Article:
Sweet berries, crisp apples, the most delicious tomatoes you’ll ever taste, and an endless supply of fresh herbs – enjoy the many perks of growing your own food. Know exactly how your produce was grown, stored and transported. There’s nothing more local than 10′ from the kitchen door. But where to start? Read below to learn how to start creating a fantastic vegetable garden.
Most edible plants need plenty of sun to produce a bountiful harvest. Your edible garden should be located in a site that receives full sun. Ideally, your plants should receive at least 6-8 hours of sun a day. Too much shade will result in spindly plants with few fruits or vegetables.
Choose an area with no drainage issues, most edibles need well-drained soils and will not tolerate consistently wet or boggy areas. Raised beds are popular choices for vegetable gardens, especially for the gardener with a bad back or knees.
Water should be readily available for your garden. If Mother Nature doesn’t cooperate, you’ll want to get your hands on a hose often and easily.
Seed or Starts, Bare Root or Container Grown?
Some edibles are single year crops, like tomatoes, peppers, lettuce, carrots, Swiss chard and beans. These can be started by seed or bought in a small starter size container at Sugar Creek. These starts are ready to be planted immediately. Plants that germinate easily and mature quickly can be directly sown in the garden, they include arugula, spinach, and various types of lettuce. Others like broccoli, cabbage, kale and collards are better started from transplants. These plants can be started from seeds into small containers before trasnplanting or can be purchased from Sugar Creek.
To determine the date you will need to start your seeds, look at the back of your seed packet. It will give you the number of days from the time you sow your seeds until harvest. The historical last frost date in St. Louis is April 15th, but keep an eye on the weather. Summer harvested vegetables like tomatoes, peppers, zucchini are frost tender and shouldn’t be planted until frost danger is over. Cold tender herbs include Basil, Lemon Grass, Fennel, Dill, French Tarragon and Stevia.
Some cool weather vegetables are frost tolerant and actually taste better after a frost. Members of the cabbage family grow well in cooler temperatures and are frost-tolerant. This family includes cabbage, broccoli, cauliflower, turnips, radishes, kale, chard, and brussels sprouts. Brussel sprouts and kale react to frost by producing sugars, which make these vegetables deliciously sweet. Leeks, beets, rutabaga, carrots, and parsnips also sweeten up after a frost. Many cool weather vegetables can be planted in spring and again in late summer to enjoy two harvests.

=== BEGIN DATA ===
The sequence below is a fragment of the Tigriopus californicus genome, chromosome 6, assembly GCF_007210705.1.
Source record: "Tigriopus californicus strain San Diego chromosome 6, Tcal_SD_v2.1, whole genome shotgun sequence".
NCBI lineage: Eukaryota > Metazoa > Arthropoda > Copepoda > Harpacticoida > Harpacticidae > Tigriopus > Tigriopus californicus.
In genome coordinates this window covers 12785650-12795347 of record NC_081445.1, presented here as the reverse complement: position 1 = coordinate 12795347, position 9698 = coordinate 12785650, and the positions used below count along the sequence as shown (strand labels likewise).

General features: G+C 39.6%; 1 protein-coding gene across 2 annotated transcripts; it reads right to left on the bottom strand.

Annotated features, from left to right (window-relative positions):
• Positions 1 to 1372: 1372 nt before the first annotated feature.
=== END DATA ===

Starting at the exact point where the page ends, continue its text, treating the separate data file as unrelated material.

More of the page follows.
Most fruits, berries and and many herbs are perennial and can be enjoyed year and year. Fruits typically are produced on midsized flowering trees. Berries tend to be found on small to mid-sized woody shrubs or vines. Hardy herbs are herbaceous, meaning they die back to the ground in the winter. Examples of hardy herbs are Sage, English Thyme, Lavender, Mint, Chives, Oregano and select Rosemary.
For a great harvest you’ll want to give your plants a healthy, nourishing home. It all starts with the soil. In the St. Louis area most of us are dealing with clay soil. Although loaded with nutrients, it is too dense for roots to easily grow. Adding compost, manure, or other organic matter will loosen the soil, allowing the roots to thrive. Add enough organic matter to get your soil to a chocolate cake-like consistency: your soil should stay together if squeezed, but crumble when disturbed. Ideally, you should be able to dig a hole with your hand, not that you would want to.
Compost should be added every year. We like Cotton Bur Compost, it is lightweight and easy to use. It also can be used as a mulch, enriching your soil as it holds in water and helps keep weeds out.
Many edible plants can also be grown in containers. Plant in a good, well draining potting soil.
Most edible plants are hungry eaters and many benefit from an application of fertilizer. Apply a fertilizer that contains these three elements: nitrogen, phosphorus, and potassium. For a safe, organic fertilizer we recommend Garden-Tone, or Starter Plus Bio-Tone. Carefully formulated for outstanding results, they contain Bio-tone, a blend of beneficial microbes. Bio-tone biologically enhances this natural plant food to ensure superior plant growth. These fertilizers are granular that you will sprinkle in your soil. Always follow package directions.
An additional application of liquid fertilizer when planting will get your baby plants off to a booming start, encouraging early growth. We use Miracle-Gro.
Edible gardens can strip the soil of fertility and should have a maintenance fertilizer applied every year.
Planting and Care
Cool weather vegetables starts can be planted around 1st or 2nd week of March, when the extreme cold of winter has passed. These can tolerate a light frost, but they can always be covered with a blanket or sheet if the weather dips too far, below about 25 degrees. Warm weather veggie and herbs should not be planted until frost danger has passed, usually late April or early May. Trees and shrubs can be planted just about any time so long as the ground isn’t saturated. Mulch around the base of trees and shrubs after planting. Keep much a few inches away from the trunks.
Keep your plants well watered, giving them 1-2″ of water per week. The hotter the weather, the more water the vegetables need. For best results water deeply which encourages the roots to grow deep. Frequent, shallow watering results in roots growing only at the surface of the soil, allowing the plants to dry out easily. Hardy plants will require regular watering through the first 3 years, especially during the hot summer month.